Of course, there are other options–the owner could choose to increase prices and seek out opportunities for purchasing efficiencies in an effort to increase margins, but let’s be honest, you’re not willing to pay substantially more for your pizza and most businesses operating in a competitive landscape aren’t so bloated that they can choose to stop wasting money that would have otherwise been profit. No, historically, when the cost of anything increases we tend to purchase less of it and when the value of something falls below that of a comparable priced alternative, we tend to choose the alternative. This is fairly universal; it doesn’t matter whether it’s cheesesteaks or employees.


Look, this isn’t an attempt at fear mongering, the data is pretty clear. Meta-analysis of 105 different economic studies of labor demand suggests that an increase of only 10% in the wage rate for low-skill workers is likely to cause 6.35% of such jobs to be lost. Some of these job losses would be classified as technological unemployment. We see examples everyday from self-checkout and ATMs replacing clerks to automation replacing large portions of the industrial sector with a thousand more historic examples. So it shouldn’t come as a surprise that Wendy’s and others are considering self-checkout kiosks in addition to mobile and payment apps as a means to reduce expenses.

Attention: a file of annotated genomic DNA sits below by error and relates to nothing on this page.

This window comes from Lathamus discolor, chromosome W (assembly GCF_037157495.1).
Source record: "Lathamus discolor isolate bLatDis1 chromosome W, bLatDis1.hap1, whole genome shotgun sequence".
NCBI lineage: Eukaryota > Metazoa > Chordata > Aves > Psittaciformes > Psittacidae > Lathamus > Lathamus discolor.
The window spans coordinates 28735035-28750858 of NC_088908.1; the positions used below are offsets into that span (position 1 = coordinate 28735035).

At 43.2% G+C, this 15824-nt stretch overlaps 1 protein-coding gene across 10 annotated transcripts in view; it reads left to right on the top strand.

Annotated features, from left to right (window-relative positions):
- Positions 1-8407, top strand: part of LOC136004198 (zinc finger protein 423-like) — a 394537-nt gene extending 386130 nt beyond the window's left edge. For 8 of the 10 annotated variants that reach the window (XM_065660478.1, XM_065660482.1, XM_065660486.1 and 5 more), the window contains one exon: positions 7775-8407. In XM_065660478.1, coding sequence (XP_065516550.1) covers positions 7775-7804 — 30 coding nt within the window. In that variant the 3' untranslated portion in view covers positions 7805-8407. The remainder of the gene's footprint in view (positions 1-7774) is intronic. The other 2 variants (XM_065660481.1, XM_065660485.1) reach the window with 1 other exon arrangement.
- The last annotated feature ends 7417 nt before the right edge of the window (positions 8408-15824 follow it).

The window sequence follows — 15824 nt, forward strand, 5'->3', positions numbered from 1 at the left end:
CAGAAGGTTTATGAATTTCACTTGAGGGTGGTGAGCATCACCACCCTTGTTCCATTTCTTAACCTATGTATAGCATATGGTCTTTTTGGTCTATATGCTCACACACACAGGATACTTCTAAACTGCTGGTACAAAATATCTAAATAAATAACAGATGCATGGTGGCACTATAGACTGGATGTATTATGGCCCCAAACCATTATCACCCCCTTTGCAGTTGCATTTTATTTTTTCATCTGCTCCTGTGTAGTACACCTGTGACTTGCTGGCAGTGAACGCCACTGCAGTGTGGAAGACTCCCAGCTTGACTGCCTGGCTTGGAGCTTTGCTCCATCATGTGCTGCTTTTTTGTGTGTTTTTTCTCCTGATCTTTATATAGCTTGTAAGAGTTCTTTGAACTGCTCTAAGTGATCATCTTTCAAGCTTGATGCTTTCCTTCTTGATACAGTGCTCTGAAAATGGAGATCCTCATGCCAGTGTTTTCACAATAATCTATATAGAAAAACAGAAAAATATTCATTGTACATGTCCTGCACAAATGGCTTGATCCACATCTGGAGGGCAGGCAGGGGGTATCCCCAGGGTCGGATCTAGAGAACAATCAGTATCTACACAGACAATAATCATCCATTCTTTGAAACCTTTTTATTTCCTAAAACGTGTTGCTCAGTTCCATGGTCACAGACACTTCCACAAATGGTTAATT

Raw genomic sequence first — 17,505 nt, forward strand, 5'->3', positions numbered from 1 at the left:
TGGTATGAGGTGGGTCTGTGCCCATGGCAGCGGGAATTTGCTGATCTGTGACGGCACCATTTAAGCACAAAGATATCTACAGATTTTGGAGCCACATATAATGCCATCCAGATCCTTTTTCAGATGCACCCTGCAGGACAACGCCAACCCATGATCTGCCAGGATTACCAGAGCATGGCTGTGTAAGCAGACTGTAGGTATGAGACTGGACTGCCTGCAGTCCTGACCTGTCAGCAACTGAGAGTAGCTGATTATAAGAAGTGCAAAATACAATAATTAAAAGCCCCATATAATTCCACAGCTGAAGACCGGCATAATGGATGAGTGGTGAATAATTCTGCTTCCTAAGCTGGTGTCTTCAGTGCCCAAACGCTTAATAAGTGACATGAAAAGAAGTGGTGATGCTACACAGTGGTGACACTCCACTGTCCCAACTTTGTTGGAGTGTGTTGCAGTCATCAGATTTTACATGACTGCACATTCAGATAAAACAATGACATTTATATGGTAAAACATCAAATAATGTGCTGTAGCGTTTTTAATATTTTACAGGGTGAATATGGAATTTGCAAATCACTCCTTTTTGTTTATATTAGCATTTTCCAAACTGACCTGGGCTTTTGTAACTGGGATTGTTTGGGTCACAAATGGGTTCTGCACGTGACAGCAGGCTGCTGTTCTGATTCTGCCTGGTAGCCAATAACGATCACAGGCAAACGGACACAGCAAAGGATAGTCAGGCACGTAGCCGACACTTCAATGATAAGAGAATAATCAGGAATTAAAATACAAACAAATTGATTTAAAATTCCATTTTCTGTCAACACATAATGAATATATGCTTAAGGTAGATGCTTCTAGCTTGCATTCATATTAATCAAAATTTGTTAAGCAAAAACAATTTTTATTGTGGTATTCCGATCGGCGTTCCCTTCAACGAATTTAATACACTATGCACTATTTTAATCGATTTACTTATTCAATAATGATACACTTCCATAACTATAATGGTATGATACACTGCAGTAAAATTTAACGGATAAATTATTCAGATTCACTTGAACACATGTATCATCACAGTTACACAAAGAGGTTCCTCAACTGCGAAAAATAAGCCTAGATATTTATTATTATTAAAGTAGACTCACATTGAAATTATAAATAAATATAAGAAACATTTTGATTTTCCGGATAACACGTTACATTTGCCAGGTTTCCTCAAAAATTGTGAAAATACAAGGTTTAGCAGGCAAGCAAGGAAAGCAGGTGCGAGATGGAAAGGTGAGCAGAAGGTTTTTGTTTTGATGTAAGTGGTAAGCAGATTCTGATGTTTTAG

At the corporate level, some of the bigger chains are likely to have the capital reserves to implement this strategy, but what about the franchisees (who have all of the same expenses described above in addition to marketing fees and royalties that require another 6% of gross revenues) and independent restaurants? Do they have the capital reserves to implement this type of strategy? Likely not—it’s pretty clear they typically don’t have the margins. Not all job losses attributed to labor costs are a result of innovation as would be in the case with Wendy’s. Some are a result of failure of the business to control expenses and controlling expenses becomes exponentially more difficult when they are legislated.


These types of debates can become emotional and emotions tend to push people to the extremes that result in oversimplifying the debate to lazy people versus greedy rich guys. In this case and in reality, the problem is less about greed versus entitlement or worth versus value—it’s about math and therein lies the problem.


Tim Reamer provides commercial real estate brokerage and consulting services with Cottonwood Commercial and specializes in retail representation, investment property (multifamily | commercial | NNN), and development projects. Learn more at